"Personal Helicon" was written by the Irish poet Seamus Heaney and published in Heaney’s first major collection, Death of a Naturalist, in 1966. Like many of the poems in this collection, "Personal Helicon" draws on Heaney’s experiences growing up in rural Northern Ireland. The poem's speaker (usually understood to be Heaney himself) describes the joy, wonder, and curiosity he felt while exploring old wells and water pumps as a child. "Helicon" refers to a mountain in Greece that, in ancient mythology, was home to two sacred springs deemed the source of poetic inspiration. The poem suggests that the speaker's childhood experiences became the source of his own poetic inspiration—his own "Helicon."
As a child, ...
... buckets and windlasses.
I loved the ...
... and dank moss.
One, in a ...
... of a rope.
So deep you ... reflection in it.
A shallow one ...
... like any aquarium.
When you dragged ...
... over the bottom.
Others had echoes, ...
... music in it.
And one ...
... across my reflection.
Now, to pry ...
... all adult dignity.
I rhyme ...
... the darkness echoing.
Select any word below to get its definition in the context of the poem. The words are listed in the order in which they appear in the poem.
Heaney Reads "Personal Helicon" — Listen to the poet read “Personal Helicon,” along with a number of other works, in this recording from a 1971 reading at the 92nd Street Y in New York City.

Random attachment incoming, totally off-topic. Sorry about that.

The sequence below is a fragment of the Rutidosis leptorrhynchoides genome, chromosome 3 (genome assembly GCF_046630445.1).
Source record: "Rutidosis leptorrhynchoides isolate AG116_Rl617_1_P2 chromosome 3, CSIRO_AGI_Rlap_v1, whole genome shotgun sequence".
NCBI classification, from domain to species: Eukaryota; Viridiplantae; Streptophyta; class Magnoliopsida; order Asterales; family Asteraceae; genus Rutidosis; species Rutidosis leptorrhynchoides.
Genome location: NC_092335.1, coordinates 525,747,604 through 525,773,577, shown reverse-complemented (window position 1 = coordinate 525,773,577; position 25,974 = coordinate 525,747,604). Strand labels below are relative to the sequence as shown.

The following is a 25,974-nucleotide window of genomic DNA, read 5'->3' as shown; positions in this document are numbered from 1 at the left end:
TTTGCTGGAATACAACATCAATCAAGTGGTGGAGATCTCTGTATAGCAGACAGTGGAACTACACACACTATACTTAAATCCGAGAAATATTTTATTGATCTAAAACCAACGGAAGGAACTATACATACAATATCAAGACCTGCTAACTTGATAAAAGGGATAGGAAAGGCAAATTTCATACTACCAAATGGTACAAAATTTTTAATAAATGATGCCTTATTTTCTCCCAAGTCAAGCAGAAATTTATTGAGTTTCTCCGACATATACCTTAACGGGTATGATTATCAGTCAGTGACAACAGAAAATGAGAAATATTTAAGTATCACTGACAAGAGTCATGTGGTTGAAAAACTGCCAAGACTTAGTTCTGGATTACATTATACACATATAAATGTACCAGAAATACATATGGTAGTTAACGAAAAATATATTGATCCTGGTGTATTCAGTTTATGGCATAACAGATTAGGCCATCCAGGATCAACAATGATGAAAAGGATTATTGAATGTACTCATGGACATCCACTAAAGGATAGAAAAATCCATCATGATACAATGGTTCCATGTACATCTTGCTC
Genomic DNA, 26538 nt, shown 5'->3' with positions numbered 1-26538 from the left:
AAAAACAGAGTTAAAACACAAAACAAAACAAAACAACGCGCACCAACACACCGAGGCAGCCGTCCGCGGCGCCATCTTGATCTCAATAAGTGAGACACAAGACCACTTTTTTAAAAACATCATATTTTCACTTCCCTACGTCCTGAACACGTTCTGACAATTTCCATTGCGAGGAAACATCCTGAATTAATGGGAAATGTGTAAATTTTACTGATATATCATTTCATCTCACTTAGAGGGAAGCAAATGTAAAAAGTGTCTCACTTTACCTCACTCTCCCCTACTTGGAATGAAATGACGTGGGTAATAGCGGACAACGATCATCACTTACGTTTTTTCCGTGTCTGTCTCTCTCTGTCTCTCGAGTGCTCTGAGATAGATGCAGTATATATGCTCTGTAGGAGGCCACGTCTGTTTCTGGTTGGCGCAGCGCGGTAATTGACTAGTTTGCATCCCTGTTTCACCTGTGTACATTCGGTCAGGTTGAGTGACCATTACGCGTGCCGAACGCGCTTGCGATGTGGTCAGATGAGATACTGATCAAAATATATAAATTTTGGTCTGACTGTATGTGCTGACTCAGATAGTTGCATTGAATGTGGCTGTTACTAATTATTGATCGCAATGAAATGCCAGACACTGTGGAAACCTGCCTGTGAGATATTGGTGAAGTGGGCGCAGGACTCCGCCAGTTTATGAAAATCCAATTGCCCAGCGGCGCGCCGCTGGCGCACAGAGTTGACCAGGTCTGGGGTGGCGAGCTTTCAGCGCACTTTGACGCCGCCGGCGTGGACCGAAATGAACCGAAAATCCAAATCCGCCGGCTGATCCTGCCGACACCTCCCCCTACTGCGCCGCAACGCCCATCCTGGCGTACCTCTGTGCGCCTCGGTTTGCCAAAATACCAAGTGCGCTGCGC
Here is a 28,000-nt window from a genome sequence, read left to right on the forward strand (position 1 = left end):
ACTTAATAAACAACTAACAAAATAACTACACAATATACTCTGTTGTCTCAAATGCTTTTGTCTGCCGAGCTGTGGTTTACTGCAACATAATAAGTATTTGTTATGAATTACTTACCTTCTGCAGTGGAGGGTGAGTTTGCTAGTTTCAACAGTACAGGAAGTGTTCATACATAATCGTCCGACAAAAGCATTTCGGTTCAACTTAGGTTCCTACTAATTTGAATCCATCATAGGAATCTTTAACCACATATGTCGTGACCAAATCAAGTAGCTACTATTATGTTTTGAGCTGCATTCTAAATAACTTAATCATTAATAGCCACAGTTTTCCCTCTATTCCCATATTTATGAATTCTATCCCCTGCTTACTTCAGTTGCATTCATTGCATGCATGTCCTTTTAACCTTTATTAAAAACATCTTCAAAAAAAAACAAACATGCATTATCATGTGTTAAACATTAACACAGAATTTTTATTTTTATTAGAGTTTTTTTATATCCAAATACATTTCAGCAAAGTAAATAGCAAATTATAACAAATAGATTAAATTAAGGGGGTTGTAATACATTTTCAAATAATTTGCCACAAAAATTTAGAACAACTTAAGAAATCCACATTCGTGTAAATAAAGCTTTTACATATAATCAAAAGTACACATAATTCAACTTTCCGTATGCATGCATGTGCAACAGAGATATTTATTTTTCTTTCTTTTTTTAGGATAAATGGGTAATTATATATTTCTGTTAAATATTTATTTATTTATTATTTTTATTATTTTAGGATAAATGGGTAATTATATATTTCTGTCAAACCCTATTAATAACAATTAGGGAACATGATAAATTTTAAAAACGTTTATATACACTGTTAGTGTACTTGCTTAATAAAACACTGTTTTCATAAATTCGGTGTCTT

More on Heaney's Life — A biography of Heaney published at the website of the Nobel Prize, which the poet won for Literature in 1995. This particular article details Heaney’s childhood in County Derry, Northern Ireland, and how he continued to view this landscape as the “country of the mind” for his poetry.
"HomePlace" — Visit the website of the Seamus Heaney HomePlace, an arts and literature center devoted to Heaney’s life and legacy, to read a range of resources about the poet and his work. The Seamus Heaney HomePlace is located in the village in Northern Ireland where Heaney grew up.
"A Poet of Happiness" — Read this article by Stephanie Burt at the New Yorker to learn more about Heaney’s life and poetry, and why he has come to be understood as a “poet of happiness.”
Mount Helicon — Read more about the mythical mountain believed to inspire poetry.
The Belfast Group — Read more about the group of poets of which Seamus Heaney was a member in the 1960s. This group brought together Northern Irish poets and helped to shape a new generation of Irish writers.
for Michael Longley
1As a child, they could not keep me from wells
2And old pumps with buckets and windlasses.
3I loved the dark drop, the trapped sky, the smells
4Of waterweed, fungus and dank moss.
5One, in a brickyard, with a rotted board top.
6I savoured the rich crash when a bucket
7Plummeted down at the end of a rope.
8So deep you saw no reflection in it.
9A shallow one under a dry stone ditch
10Fructified like any aquarium.
11When you dragged out long roots from the soft mulch
12A white face hovered over the bottom.
13Others had echoes, gave back your own call
14With a clean new music in it. And one
15Was scaresome, for there, out of ferns and tall
16Foxgloves, a rat slapped across my reflection.
17Now, to pry into roots, to finger slime,
18To stare, big-eyed Narcissus, into some spring
19Is beneath all adult dignity. I rhyme
20To see myself, to set the darkness echoing.